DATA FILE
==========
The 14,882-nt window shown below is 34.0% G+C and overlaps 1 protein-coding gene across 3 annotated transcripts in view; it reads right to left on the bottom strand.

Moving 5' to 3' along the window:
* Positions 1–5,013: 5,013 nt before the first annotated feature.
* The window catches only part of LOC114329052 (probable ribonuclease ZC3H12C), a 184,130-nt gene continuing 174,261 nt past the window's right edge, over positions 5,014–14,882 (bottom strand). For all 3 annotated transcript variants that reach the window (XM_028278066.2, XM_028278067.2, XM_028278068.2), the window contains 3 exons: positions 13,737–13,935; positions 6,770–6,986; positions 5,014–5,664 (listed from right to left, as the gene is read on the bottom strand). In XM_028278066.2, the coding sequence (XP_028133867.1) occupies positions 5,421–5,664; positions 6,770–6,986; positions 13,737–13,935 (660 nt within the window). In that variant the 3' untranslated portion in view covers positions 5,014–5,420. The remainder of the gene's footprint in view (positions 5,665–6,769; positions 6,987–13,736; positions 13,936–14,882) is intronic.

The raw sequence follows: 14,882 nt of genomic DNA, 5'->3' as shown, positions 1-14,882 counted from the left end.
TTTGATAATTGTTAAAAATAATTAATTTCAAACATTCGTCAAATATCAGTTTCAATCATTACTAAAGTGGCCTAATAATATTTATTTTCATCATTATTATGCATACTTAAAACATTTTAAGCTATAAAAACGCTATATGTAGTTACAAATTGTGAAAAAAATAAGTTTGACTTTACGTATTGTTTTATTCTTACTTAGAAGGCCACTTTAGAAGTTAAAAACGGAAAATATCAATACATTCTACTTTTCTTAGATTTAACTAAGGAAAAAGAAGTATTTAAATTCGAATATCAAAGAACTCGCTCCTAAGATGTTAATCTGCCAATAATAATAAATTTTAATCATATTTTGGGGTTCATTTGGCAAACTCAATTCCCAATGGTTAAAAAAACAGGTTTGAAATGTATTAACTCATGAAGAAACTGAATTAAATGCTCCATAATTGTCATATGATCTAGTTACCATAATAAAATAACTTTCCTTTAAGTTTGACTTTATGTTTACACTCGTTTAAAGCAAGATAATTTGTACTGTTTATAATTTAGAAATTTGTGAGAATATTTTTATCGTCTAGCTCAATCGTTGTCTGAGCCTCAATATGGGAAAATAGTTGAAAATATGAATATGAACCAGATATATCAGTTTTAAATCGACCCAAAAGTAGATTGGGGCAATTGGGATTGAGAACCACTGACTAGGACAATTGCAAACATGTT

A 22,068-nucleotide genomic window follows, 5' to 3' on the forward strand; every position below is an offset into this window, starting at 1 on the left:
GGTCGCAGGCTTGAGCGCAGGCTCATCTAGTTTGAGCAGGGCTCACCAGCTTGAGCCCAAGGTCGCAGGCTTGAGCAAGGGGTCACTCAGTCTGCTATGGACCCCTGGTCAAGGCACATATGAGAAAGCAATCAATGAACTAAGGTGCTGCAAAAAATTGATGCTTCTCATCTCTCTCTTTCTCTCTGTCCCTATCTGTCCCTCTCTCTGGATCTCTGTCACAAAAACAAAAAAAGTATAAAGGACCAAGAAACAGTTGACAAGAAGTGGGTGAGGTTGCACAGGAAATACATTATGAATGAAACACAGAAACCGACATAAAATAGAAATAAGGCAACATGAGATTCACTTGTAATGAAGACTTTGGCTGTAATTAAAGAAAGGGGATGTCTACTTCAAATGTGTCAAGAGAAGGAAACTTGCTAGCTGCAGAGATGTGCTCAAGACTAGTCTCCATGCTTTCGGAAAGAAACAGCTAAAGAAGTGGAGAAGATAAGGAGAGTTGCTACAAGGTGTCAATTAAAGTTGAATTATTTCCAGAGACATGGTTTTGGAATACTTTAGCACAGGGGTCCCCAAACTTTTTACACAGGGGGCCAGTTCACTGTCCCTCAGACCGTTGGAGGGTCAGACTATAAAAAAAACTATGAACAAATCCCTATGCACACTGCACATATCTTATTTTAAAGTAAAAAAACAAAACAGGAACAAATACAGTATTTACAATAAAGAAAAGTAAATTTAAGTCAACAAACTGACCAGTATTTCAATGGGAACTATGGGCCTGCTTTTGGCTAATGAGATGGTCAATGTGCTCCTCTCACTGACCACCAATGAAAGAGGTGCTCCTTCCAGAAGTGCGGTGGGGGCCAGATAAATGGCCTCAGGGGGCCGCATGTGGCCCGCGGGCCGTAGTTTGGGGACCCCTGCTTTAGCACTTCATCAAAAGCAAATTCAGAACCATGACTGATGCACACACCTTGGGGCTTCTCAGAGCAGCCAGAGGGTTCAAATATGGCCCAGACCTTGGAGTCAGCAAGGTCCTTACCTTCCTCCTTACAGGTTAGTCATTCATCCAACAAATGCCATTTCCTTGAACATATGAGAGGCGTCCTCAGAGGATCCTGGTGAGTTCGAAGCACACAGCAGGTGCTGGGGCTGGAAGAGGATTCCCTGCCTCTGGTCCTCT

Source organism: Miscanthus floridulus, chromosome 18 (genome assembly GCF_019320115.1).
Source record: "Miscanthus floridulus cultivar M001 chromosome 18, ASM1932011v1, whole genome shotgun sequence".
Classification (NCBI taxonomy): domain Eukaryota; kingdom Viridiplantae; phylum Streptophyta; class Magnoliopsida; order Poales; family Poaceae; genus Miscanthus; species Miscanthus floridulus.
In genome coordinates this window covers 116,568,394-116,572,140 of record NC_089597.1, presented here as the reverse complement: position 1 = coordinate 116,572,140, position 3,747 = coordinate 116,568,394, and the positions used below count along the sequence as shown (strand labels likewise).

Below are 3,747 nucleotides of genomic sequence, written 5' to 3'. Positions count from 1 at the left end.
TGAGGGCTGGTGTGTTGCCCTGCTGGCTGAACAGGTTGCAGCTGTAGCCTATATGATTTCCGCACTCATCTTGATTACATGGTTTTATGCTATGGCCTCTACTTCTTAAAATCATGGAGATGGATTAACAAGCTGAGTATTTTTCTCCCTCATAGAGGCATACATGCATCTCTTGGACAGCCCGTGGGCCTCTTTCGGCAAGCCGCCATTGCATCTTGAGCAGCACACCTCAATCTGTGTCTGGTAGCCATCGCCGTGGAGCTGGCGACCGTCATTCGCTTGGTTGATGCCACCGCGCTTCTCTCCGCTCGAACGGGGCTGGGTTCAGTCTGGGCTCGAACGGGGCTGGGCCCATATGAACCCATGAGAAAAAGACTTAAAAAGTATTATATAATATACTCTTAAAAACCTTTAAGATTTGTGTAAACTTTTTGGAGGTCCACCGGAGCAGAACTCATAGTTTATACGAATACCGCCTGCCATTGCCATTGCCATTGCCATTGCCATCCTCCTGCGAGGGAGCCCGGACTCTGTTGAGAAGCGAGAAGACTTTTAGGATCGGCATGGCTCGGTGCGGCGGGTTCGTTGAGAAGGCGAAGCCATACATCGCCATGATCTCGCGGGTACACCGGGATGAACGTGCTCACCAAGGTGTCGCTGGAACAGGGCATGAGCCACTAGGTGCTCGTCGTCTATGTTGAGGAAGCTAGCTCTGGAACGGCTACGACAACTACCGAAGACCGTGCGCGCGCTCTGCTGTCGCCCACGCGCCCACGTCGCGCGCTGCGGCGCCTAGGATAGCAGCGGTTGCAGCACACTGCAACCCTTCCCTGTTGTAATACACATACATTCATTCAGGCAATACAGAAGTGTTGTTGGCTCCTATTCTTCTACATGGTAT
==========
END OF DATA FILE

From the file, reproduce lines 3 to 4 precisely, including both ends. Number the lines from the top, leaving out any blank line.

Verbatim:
* Positions 1–5,013: 5,013 nt before the first annotated feature.
* The window catches only part of LOC114329052 (probable ribonuclease ZC3H12C), a 184,130-nt gene continuing 174,261 nt past the window's right edge, over positions 5,014–14,882 (bottom strand). For all 3 annotated transcript variants that reach the window (XM_028278066.2, XM_028278067.2, XM_028278068.2), the window contains 3 exons: positions 13,737–13,935; positions 6,770–6,986; positions 5,014–5,664 (listed from right to left, as the gene is read on the bottom strand). In XM_028278066.2, the coding sequence (XP_028133867.1) occupies positions 5,421–5,664; positions 6,770–6,986; positions 13,737–13,935 (660 nt within the window). In that variant the 3' untranslated portion in view covers positions 5,014–5,420. The remainder of the gene's footprint in view (positions 5,665–6,769; positions 6,987–13,736; positions 13,936–14,882) is intronic.